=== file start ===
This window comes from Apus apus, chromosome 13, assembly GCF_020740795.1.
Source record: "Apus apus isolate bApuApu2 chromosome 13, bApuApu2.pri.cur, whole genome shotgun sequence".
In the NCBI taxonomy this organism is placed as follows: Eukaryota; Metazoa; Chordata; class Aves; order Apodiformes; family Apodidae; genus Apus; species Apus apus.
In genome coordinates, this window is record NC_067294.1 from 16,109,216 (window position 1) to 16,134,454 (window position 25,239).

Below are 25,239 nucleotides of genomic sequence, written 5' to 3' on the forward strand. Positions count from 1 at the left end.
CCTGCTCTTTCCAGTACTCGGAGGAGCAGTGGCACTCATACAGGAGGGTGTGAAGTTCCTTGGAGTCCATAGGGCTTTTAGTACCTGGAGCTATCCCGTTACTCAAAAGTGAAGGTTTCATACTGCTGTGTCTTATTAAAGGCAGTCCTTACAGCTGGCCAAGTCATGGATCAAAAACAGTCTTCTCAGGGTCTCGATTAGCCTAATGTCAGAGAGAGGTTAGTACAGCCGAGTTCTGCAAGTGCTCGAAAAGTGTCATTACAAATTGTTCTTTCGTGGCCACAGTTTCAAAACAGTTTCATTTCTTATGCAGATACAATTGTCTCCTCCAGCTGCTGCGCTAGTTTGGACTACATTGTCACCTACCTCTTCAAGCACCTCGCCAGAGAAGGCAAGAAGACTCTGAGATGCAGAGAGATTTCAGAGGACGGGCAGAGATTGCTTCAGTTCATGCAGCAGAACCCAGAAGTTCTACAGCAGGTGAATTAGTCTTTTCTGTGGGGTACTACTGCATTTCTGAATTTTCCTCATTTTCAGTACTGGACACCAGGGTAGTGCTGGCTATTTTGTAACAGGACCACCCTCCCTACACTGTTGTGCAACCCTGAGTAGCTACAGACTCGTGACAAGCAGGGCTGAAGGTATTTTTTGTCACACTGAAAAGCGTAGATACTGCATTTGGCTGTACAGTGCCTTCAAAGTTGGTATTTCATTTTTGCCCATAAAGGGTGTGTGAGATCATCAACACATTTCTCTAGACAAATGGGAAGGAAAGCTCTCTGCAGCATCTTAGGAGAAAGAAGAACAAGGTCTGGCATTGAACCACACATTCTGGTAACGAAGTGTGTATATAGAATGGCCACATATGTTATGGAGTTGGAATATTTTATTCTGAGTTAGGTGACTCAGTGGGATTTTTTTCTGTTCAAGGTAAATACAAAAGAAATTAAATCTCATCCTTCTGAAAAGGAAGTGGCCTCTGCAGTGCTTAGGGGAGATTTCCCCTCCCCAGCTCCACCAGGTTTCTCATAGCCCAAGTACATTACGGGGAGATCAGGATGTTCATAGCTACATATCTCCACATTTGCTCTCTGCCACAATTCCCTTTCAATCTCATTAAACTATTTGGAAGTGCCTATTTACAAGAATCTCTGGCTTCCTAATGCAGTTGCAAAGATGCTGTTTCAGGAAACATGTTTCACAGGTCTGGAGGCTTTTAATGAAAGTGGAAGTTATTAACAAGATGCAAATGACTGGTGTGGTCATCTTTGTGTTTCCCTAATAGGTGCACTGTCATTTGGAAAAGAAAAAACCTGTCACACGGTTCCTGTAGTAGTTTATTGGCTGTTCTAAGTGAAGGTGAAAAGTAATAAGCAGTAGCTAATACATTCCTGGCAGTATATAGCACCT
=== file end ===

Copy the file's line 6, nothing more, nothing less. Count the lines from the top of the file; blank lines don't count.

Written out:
CCTGCTCTTTCCAGTACTCGGAGGAGCAGTGGCACTCATACAGGAGGGTGTGAAGTTCCTTGGAGTCCATAGGGCTTTTAGTACCTGGAGCTATCCCGTTACTCAAAAGTGAAGGTTTCATACTGCTGTGTCTTATTAAAGGCAGTCCTTACAGCTGGCCAAGTCATGGATCAAAAACAGTCTTCTCAGGGTCTCGATTAGCCTAATGTCAGAGAGAGGTTAGTACAGCCGAGTTCTGCAAGTGCTCGAAAAGTGTCATTACAAATTGTTCTTTCGTGGCCACAGTTTCAAAACAGTTTCATTTCTTATGCAGATACAATTGTCTCCTCCAGCTGCTGCGCTAGTTTGGACTACATTGTCACCTACCTCTTCAAGCACCTCGCCAGAGAAGGCAAGAAGACTCTGAGATGCAGAGAGATTTCAGAGGACGGGCAGAGATTGCTTCAGTTCATGCAGCAGAACCCAGAAGTTCTACAGCAGGTGAATTAGTCTTTTCTGTGGGGTACTACTGCATTTCTGAATTTTCCTCATTTTCAGTACTGGACACCAGGGTAGTGCTGGCTATTTTGTAACAGGACCACCCTCCCTACACTGTTGTGCAACCCTGAGTAGCTACAGACTCGTGACAAGCAGGGCTGAAGGTATTTTTTGTCACACTGAAAAGCGTAGATACTGCATTTGGCTGTACAGTGCCTTCAAAGTTGGTATTTCATTTTTGCCCATAAAGGGTGTGTGAGATCATCAACACATTTCTCTAGACAAATGGGAAGGAAAGCTCTCTGCAGCATCTTAGGAGAAAGAAGAACAAGGTCTGGCATTGAACCACACATTCTGGTAACGAAGTGTGTATATAGAATGGCCACATATGTTATGGAGTTGGAATATTTTATTCTGAGTTAGGTGACTCAGTGGGATTTTTTTCTGTTCAAGGTAAATACAAAAGAAATTAAATCTCATCCTTCTGAAAAGGAAGTGGCCTCTGCAGTGCTTAGGGGAGATTTCCCCTCCCCAGCTCCACCAGGTTTCTCATAGCCCAAGTACATTACGGGGAGATCAGGATGTTCATAGCTACATATCTCCACATTTGCTCTCTGCCACAATTCCCTTTCAATCTCATTAAACTATTTGGAAGTGCCTATTTACAAGAATCTCTGGCTTCCTAATGCAGTTGCAAAGATGCTGTTTCAGGAAACATGTTTCACAGGTCTGGAGGCTTTTAATGAAAGTGGAAGTTATTAACAAGATGCAAATGACTGGTGTGGTCATCTTTGTGTTTCCCTAATAGGTGCACTGTCATTTGGAAAAGAAAAAACCTGTCACACGGTTCCTGTAGTAGTTTATTGGCTGTTCTAAGTGAAGGTGAAAAGTAATAAGCAGTAGCTAATACATTCCTGGCAGTATATAGCACCT